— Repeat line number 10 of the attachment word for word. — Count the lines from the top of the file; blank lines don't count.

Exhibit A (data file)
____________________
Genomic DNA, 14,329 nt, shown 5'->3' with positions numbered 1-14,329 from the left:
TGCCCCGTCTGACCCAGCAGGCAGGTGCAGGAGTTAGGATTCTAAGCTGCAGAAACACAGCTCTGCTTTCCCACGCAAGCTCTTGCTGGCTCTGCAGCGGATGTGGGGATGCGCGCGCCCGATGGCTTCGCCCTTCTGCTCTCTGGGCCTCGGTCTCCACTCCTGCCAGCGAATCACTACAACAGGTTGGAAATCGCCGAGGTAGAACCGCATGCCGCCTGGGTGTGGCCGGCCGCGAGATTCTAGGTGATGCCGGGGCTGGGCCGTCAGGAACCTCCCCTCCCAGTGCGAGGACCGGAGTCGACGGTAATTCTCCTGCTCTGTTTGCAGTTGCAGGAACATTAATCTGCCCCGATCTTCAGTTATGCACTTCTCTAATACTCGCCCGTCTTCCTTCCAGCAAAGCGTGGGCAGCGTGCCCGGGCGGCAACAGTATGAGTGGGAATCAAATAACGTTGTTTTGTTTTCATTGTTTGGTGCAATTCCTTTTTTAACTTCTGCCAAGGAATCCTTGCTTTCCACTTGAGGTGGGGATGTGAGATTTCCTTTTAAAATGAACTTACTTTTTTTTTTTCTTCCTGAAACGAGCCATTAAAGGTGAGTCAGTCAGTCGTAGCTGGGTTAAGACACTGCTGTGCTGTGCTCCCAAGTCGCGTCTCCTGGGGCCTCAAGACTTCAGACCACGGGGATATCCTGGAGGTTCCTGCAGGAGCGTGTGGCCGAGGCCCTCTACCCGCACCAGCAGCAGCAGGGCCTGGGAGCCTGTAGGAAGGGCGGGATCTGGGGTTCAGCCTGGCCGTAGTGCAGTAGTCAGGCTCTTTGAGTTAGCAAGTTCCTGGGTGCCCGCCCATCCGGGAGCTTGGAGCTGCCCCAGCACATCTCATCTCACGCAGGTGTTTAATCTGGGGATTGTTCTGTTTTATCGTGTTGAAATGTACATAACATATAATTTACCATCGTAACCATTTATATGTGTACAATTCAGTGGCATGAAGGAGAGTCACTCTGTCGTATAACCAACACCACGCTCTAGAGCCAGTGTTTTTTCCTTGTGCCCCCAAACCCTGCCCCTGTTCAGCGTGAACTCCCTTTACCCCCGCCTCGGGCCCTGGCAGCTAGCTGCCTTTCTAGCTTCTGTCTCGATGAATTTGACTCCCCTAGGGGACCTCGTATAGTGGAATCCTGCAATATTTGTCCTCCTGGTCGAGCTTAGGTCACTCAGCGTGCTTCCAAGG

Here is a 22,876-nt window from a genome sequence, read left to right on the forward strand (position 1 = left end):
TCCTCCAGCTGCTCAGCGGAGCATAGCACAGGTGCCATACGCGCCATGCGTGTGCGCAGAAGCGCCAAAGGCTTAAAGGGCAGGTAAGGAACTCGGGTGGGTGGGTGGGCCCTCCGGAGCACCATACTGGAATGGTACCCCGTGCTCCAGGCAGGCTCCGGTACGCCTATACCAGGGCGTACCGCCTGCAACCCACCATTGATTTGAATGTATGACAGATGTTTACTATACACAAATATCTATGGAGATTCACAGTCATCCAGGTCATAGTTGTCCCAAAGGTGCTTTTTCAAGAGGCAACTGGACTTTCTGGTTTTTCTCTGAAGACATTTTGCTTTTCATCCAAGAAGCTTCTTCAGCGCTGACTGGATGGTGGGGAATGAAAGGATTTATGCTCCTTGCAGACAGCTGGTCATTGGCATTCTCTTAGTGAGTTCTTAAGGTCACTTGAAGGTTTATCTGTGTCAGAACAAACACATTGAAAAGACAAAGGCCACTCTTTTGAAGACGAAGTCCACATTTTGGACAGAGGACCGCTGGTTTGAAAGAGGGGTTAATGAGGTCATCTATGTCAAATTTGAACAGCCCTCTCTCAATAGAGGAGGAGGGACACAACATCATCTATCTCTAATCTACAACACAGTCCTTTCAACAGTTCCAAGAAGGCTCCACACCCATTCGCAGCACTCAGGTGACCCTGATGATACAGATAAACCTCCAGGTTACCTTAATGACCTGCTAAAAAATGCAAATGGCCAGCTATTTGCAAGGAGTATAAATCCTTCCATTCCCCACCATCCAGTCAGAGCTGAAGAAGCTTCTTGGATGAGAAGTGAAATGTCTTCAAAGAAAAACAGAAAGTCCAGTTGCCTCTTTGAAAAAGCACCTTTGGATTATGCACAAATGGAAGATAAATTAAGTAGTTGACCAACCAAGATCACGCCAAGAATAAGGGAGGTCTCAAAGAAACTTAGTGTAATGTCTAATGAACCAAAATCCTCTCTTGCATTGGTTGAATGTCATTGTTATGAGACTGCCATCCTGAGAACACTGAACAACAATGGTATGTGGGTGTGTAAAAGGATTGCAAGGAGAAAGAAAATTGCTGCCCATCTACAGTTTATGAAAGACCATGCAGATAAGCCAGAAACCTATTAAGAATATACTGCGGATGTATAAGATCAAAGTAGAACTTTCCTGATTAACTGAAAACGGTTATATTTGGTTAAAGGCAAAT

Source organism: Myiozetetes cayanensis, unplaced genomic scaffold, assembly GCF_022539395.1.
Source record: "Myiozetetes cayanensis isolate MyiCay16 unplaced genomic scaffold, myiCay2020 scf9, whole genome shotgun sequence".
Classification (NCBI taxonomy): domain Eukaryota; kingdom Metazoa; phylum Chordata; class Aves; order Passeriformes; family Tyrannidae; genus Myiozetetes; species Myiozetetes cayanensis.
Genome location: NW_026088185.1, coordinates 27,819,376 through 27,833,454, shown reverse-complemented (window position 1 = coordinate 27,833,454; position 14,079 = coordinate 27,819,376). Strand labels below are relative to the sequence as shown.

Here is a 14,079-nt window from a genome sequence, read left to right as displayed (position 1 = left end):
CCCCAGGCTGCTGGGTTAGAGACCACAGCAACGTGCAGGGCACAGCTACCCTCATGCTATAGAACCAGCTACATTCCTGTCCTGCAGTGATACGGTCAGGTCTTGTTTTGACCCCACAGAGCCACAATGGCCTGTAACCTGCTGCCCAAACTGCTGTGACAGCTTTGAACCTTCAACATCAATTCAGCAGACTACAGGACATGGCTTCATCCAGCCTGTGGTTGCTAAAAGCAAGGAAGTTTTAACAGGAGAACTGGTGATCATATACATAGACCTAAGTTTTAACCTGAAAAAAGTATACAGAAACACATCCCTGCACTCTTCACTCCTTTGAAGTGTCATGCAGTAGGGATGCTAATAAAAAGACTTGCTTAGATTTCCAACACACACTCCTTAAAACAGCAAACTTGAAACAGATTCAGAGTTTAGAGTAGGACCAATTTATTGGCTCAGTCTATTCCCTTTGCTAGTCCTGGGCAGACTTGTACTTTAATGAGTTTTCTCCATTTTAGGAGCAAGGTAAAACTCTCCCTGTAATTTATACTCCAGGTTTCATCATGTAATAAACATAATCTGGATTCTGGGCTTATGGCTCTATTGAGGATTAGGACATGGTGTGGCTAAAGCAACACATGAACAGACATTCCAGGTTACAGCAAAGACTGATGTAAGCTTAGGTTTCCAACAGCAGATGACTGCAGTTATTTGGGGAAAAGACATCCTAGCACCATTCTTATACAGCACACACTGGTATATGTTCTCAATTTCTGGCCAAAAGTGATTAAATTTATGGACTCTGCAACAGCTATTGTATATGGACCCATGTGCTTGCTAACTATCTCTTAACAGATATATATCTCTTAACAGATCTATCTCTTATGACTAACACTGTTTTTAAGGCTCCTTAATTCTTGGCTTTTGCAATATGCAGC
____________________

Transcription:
CCCCAGGCTGCTGGGTTAGAGACCACAGCAACGTGCAGGGCACAGCTACCCTCATGCTATAGAACCAGCTACATTCCTGTCCTGCAGTGATACGGTCAGGTCTTGTTTTGACCCCACAGAGCCACAATGGCCTGTAACCTGCTGCCCAAACTGCTGTGACAGCTTTGAACCTTCAACATCAATTCAGCAGACTACAGGACATGGCTTCATCCAGCCTGTGGTTGCTAAAAGCAAGGAAGTTTTAACAGGAGAACTGGTGATCATATACATAGACCTAAGTTTTAACCTGAAAAAAGTATACAGAAACACATCCCTGCACTCTTCACTCCTTTGAAGTGTCATGCAGTAGGGATGCTAATAAAAAGACTTGCTTAGATTTCCAACACACACTCCTTAAAACAGCAAACTTGAAACAGATTCAGAGTTTAGAGTAGGACCAATTTATTGGCTCAGTCTATTCCCTTTGCTAGTCCTGGGCAGACTTGTACTTTAATGAGTTTTCTCCATTTTAGGAGCAAGGTAAAACTCTCCCTGTAATTTATACTCCAGGTTTCATCATGTAATAAACATAATCTGGATTCTGGGCTTATGGCTCTATTGAGGATTAGGACATGGTGTGGCTAAAGCAACACATGAACAGACATTCCAGGTTACAGCAAAGACTGATGTAAGCTTAGGTTTCCAACAGCAGATGACTGCAGTTATTTGGGGAAAAGACATCCTAGCACCATTCTTATACAGCACACACTGGTATATGTTCTCAATTTCTGGCCAAAAGTGATTAAATTTATGGACTCTGCAACAGCTATTGTATATGGACCCATGTGCTTGCTAACTATCTCTTAACAGATATATATCTCTTAACAGATCTATCTCTTATGACTAACACTGTTTTTAAGGCTCCTTAATTCTTGGCTTTTGCAATATGCAGC